Movie Mondays at the Hippodrome

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INFORMATION

Established in 2015, Movie Mondays is a collaborative partnership between the Department of Student Activities, the Waco Hippodrome and various campus partners.

Throughout the semester, Baylor students and the Waco community are provided an opportunity to view documentary or independent films that address important topics and issues within our world.

Admission is FREE, but tickets for entrance are REQUIRED (unless noted otherwise in the detailed schedule listed below) and can be picked up at the Waco Hippodrome Box Office or Baylor Ticket Office.

CAMPUS PARTNERS

Are you interested in partnering with us to screen a film? Please use the following link to access further information and fill out our Movie Mondays Partnership Application: https://baylor.campuslabs.com/engage/submitter/form/start/273260

For further questions regarding the program or to make a film recommendation, contact us at:

Jordy Dickey, jordy_dickey@baylor.edu, 254-710-6291
Sarah Patterson, sarah_patterson1@baylor.edu, 254-710-3233

FALL 2019 SCHEDULE

SEP. 16 @ 7PM || RAISE HELL: THE LIFE & TIMES OF MOLLY IVINS
PRESENTED BY MCDP
LOCATION: WACO HIPPODROME

RAISE HELL is about a Texas maverick named Molly Ivins. She was one of the most courageous journalists of modern times… and also one of the funniest. Often compared to Mark Twain and Will Rogers, this six-foot tall Texan used her razor-sharp wit to speak truth to power while giving a voice to those who didn’t have one. Calling out corrupt politicians who were backed by corporate bosses was great sport for Molly, and many of her targets loved being in her columns. Molly was a trailblazer for female journalists. At the height of her popularity, nearly 400 papers carried her column. She appeared on national television and radio, lectured all over the country and encouraged her constituents to raise hell and fight for freedom. Molly was a tall drink of water that quenched a thirsty populace who, isolated by geography and politics, knew they were not alone when they heard her voice. A fighter against injustice until the very end, breast cancer took Ivins out of the game way too soon. Who today can fill Molly’s size-12 shoes? Where are the journalistic mavericks doing what Molly did? Molly Ivins' voice and humor are needed now more than ever.

SEP. 23 @ 7PM || THE BIGGEST LITTLE FARM
PRESENTED BY UNION BOARD
LOCATION: WACO HIPPODROME

THE BIGGEST LITTLE FARM chronicles the eight-year quest of John and Molly Chester as they trade city living for 200 acres of barren farmland and a dream to harvest in harmony with nature. Through dogged perseverance and embracing the opportunity provided by nature's conflicts, the Chester’s unlock and uncover a biodiverse design for living that exists far beyond their farm, its seasons, and our wildest imagination. Featuring breathtaking cinematography, captivating animals, and an urgent message to heed Mother Nature’s call, THE BIGGEST LITTLE FARM provides us all a vital blueprint for better living and a healthier planet.

SEP. 30 @ 7PM || AMAZING GRACE
PRESENTED BY UNION BOARD
LOCATION: WACO HIPPODROME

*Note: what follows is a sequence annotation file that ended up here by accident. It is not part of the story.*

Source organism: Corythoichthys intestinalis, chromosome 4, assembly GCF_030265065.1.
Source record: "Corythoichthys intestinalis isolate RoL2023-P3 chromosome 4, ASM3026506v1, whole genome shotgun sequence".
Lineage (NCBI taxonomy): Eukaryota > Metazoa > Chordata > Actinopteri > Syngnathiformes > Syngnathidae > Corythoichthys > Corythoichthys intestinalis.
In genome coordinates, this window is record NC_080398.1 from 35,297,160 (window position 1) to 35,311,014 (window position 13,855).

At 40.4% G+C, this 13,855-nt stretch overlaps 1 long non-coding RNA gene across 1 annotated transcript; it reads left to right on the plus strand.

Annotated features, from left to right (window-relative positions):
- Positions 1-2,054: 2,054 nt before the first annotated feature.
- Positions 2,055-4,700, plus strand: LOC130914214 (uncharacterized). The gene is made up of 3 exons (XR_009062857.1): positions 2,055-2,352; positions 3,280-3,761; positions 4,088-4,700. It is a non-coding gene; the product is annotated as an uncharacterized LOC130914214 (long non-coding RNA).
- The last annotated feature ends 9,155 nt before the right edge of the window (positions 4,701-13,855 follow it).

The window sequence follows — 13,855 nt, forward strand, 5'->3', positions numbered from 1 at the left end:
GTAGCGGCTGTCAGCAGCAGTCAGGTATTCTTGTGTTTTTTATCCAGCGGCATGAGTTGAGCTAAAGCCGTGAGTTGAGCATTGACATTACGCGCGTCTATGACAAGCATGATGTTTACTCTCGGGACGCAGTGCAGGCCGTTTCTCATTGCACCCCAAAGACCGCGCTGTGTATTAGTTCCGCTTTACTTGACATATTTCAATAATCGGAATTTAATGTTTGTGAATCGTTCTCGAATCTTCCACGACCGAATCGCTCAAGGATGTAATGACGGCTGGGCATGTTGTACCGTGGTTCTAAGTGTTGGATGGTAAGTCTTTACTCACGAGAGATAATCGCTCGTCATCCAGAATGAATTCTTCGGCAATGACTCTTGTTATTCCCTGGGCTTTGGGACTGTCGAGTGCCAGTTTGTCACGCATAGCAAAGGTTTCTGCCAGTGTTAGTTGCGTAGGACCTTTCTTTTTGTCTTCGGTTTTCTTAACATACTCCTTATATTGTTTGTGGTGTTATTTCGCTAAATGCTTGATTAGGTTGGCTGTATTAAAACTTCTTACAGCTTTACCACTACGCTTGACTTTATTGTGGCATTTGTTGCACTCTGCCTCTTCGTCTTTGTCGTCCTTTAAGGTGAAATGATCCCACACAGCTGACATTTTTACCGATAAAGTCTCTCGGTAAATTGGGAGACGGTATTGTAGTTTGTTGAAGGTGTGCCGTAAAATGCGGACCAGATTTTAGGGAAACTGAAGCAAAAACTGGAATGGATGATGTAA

In January 1972, Aretha Franklin gave two days of gospel performances at the New Temple Missionary Baptist Church in Watts, Los Angeles, recording what would become her bestselling album, Amazing Grace. The sessions were captured by a film crew led by Sydney Pollack, but the footage wound up shelved in a vault and has remained one of the lost cinematic treasures of twentieth-century music. Before Pollack’s death in 2008, he expressed a wish for the film to be completed, and producer Alan Elliott took it up with a team of supporters as a passion project. Amazing Grace lets the events unfold on film without imposing present-day interviews. It fits in the tradition of other concert documentaries of the era, such as Monterey Pop and Woodstock, yet it stands out for its focus on African-American music (preceding Wattstax, filmed later that year). As the daughter of Detroit’s prominent Reverend C.L. Franklin, Aretha was deeply immersed in gospel and grew up among the leaders of the genre. Her father and other gospel mentors can be spotted in the crowd – as can Mick Jagger and Charlie Watts, lingering in the back of the church. In his book on Amazing Grace, author Aaron Cohen calls the album “a milestone because of Franklin’s call-and-response with her collaborators.” Leading the musicians is Reverend James Cleveland, backed by the legendary Atlantic Records rhythm section and the Southern California Community Choir. Watching their interactions is revelatory for both gospel aficionados and outsiders. To paraphrase the title song: what once was lost, now is found.

OCT. 21 @ 7PM || END GAME WITH FILMMAKER Q&A DISCUSSION
PRESENTED BY PROVIDENCE HOSPICE
LOCATION: WACO HIPPODROME

END GAME weaves together three stories of visionary medical providers who practice on the cutting edge of life and death, helping to change the way we think about both: the palliative care team at UCSF Medical Center, the most sophisticated acute care hospital in Northern California; Zen Hospice Project, a Buddhist-inspired end-of-life residence in a classic San Francisco Victorian; and B.J. Miller, M.D., a physician who understands suffering first-hand (he lost three limbs in an accident when he was 19) and who has worked with both UCSF and Zen Hospice. For most people, the very words “hospice” and “palliative care” are nonstarters—code words for giving up. This core group of caregivers in San Francisco sees it differently. They are dedicated to relieving suffering, and to changing the way we think about—and make choices about—how we live our lives as we near life’s end. Their commitment is vividly embodied in their interactions with their terminally ill patients. These intimate and often highly charged emotional moments—with caregivers, patients, and patients’ families and loved ones—are at the heart of End Game.

OCT. 28 @ 7PM || THE REAL CHERNOBYL
PRESENTED BY BAYLOR DEPARTMENT OF HISTORY & PHI ALPHA THETA